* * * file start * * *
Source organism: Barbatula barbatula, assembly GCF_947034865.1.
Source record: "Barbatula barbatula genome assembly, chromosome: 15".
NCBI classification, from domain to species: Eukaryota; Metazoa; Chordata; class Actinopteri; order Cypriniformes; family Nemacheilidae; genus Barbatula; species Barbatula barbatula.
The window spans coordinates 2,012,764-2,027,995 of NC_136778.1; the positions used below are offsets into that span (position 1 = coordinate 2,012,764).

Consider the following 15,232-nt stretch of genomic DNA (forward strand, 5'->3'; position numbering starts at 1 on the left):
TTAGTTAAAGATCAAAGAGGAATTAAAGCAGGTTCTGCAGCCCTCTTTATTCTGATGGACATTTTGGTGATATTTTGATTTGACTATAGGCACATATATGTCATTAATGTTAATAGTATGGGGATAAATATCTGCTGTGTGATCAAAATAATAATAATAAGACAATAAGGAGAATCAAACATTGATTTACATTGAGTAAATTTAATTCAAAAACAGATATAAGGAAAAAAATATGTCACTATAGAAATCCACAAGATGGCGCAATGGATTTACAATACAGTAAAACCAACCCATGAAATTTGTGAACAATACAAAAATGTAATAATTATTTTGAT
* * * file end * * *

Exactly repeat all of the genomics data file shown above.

Source organism: Barbatula barbatula, assembly GCF_947034865.1.
Source record: "Barbatula barbatula genome assembly, chromosome: 15".
NCBI classification, from domain to species: Eukaryota; Metazoa; Chordata; class Actinopteri; order Cypriniformes; family Nemacheilidae; genus Barbatula; species Barbatula barbatula.
The window spans coordinates 2,012,764-2,027,995 of NC_136778.1; the positions used below are offsets into that span (position 1 = coordinate 2,012,764).

Consider the following 15,232-nt stretch of genomic DNA (forward strand, 5'->3'; position numbering starts at 1 on the left):
TTAGTTAAAGATCAAAGAGGAATTAAAGCAGGTTCTGCAGCCCTCTTTATTCTGATGGACATTTTGGTGATATTTTGATTTGACTATAGGCACATATATGTCATTAATGTTAATAGTATGGGGATAAATATCTGCTGTGTGATCAAAATAATAATAATAAGACAATAAGGAGAATCAAACATTGATTTACATTGAGTAAATTTAATTCAAAAACAGATATAAGGAAAAAAATATGTCACTATAGAAATCCACAAGATGGCGCAATGGATTTACAATACAGTAAAACCAACCCATGAAATTTGTGAACAATACAAAAATGTAATAATTATTTTGAT